Currently, 72 percent of homes in Maine are recreational, which means it has more homes vacant for some of the year than any other state in the country. In Portland, a little more than one-fifth of vacancies are for rent or sale, an astounding 11 percent lower than the national average. Lower than Boston. Lower than NYC. Meanwhile, the state’s Airbnb hosts reported $180 million in earnings in 2021.
In a region where tourism is the main economy, the intensity of this gentrifying wave is unsustainable for the working class, which is largely made up of hospitality workers. Where are they supposed to live? Who will work in that industry when those currently employed in it are priced out? A quick search reveals a staggering amount of restaurant, bar, and hotel job listings. The city is understaffed and can hardly keep up with the rising volume of visitors.
Still, the press promotions keep rolling in and hospitality profits are on the rise. But with minimum wages of $13 and $12.75 per hour in the city and state, respectively, little of that wealth is making its way to the folks who are its lifeblood. The prolonged spotlight comes at a lofty price, and ultimately, working class Mainers are increasingly unable to afford to stay in their homes. They cannot compete with seasonal out-of-staters who don’t flinch at $15 cocktails and the corresponding $2,000-a-week rentals. It all leads me to wonder: Who then does this recognition benefit in the long run? Certainly not the average F&B worker. They — myself included — are leaving the industry in droves, regularly citing high stress, workplace abuse, poor pay, lack of benefits, and inaccessible housing.
Any continued growth in Portland must be inclusive of protections for the working class. While records were being set and new developments planned, temporary hazard pay was promptly dismantled by a city council that operates overwhelmingly in favor of owners and tourists, and against the interests of the workforce that caters to them. Passed in November 2020 as part of a referendum to amend the minimum wage ordinance, hazard pay at the rate of 1.5 times the minimum wage is to be paid out for all work done during a declared emergency. It went into effect on Jan. 1, 2021. The city council repealed the state of emergency on Jan. 3, while also voting to separate out and keep the mask mandate. After working in a state of emergency for over a year, Portland workers saw 10 total days of pay at $19.50/hour before being stripped of that compensation. Increases to the minimum wage, strengthening of renter rights, and strict regulation of short-term rentals are essential. Without such measures, hospitality workers will be forced to leave. With no one around to work, Portland’s lauded food and beverage scene will plunge into crisis.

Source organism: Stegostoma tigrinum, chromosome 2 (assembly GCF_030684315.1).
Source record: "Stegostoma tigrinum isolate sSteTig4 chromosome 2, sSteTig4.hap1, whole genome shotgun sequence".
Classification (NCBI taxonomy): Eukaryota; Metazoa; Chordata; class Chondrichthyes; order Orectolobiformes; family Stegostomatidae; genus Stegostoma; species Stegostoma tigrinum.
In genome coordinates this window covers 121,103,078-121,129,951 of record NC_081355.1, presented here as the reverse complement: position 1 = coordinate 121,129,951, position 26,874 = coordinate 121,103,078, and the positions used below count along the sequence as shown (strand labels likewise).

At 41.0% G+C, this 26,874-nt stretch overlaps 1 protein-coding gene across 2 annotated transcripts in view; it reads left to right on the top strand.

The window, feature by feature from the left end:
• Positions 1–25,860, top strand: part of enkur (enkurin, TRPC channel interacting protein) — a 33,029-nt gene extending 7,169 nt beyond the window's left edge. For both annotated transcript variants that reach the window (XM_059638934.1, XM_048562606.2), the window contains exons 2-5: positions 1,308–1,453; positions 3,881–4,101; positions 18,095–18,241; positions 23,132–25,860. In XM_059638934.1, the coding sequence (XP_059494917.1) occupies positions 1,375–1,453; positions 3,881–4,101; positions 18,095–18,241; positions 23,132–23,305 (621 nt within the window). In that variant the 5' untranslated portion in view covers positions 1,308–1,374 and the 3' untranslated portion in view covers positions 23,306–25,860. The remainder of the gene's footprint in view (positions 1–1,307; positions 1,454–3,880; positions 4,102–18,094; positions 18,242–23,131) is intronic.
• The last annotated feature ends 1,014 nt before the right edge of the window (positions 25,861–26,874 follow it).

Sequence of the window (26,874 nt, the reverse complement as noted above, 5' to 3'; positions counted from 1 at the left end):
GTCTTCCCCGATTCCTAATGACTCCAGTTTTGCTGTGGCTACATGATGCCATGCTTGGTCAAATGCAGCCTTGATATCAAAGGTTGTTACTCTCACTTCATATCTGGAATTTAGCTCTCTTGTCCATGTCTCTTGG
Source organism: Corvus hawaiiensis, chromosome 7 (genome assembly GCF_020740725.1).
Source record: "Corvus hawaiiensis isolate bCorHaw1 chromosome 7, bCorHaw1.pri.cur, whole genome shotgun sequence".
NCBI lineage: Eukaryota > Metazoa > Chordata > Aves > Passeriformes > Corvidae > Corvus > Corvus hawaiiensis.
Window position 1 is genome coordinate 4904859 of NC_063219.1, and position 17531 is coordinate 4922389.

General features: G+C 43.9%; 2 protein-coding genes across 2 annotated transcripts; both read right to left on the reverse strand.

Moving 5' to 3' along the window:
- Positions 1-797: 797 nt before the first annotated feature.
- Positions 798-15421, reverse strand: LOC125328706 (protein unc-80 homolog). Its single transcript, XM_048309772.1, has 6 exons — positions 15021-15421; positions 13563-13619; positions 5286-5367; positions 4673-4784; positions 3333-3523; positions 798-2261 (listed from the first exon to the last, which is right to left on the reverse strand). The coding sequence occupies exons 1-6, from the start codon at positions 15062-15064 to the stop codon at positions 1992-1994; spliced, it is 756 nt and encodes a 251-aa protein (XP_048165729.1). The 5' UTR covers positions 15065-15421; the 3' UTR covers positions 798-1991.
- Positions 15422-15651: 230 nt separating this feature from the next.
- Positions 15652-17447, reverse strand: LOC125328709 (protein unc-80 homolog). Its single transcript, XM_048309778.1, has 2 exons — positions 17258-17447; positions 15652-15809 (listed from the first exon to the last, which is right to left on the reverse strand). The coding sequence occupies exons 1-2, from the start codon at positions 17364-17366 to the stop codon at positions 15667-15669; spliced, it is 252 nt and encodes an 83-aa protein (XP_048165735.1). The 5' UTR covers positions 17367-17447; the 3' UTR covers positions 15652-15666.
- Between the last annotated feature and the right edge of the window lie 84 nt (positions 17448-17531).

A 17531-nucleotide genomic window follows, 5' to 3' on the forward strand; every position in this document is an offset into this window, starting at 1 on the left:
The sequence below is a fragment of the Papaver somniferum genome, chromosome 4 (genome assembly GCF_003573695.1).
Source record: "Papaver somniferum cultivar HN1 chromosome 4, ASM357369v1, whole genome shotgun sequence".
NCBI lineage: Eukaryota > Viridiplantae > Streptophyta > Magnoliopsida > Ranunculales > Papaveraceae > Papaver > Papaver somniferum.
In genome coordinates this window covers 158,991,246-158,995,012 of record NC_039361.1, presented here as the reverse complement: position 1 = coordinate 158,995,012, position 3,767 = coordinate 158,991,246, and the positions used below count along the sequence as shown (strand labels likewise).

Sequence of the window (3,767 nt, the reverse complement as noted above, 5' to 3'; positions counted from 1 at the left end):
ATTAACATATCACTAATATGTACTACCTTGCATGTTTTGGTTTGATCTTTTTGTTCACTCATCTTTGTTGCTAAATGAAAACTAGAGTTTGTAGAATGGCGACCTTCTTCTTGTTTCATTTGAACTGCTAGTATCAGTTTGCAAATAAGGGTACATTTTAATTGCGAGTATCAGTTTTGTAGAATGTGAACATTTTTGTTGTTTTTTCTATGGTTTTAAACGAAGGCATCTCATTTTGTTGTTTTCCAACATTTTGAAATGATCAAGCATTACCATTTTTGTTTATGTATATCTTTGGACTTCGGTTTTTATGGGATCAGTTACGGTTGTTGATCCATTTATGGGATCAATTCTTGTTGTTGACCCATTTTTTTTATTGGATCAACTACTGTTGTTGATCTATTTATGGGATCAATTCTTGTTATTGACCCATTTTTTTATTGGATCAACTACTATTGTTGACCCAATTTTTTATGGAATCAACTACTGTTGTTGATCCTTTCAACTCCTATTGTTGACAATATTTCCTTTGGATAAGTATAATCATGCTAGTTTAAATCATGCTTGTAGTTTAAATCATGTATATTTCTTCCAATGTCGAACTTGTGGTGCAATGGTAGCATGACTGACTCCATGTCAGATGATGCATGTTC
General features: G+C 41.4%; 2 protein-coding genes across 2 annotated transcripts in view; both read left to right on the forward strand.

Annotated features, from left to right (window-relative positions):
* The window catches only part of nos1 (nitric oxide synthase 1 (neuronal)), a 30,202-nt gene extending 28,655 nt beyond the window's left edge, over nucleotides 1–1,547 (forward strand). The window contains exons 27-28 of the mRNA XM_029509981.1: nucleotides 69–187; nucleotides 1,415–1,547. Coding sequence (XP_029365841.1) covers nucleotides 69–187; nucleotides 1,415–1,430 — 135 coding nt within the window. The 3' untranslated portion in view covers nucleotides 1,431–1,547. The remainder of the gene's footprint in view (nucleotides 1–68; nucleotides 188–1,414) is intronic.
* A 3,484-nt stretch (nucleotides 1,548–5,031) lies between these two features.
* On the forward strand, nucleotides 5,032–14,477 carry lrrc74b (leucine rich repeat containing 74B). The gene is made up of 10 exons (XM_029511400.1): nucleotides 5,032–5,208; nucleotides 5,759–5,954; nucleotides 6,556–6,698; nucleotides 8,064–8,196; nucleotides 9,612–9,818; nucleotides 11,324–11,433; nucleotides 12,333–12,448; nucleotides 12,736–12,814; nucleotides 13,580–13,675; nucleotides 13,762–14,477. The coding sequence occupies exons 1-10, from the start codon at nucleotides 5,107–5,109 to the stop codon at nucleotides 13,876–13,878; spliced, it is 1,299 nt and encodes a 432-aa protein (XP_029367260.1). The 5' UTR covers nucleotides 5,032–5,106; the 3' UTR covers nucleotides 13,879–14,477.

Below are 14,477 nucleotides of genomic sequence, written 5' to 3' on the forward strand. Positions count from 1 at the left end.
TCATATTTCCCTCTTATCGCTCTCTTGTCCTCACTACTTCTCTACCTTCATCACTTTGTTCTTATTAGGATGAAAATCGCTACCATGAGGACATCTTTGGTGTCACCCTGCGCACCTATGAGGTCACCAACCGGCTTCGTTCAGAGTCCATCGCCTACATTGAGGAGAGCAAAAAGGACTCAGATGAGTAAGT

The bubble will burst. Every vacation must come to an end.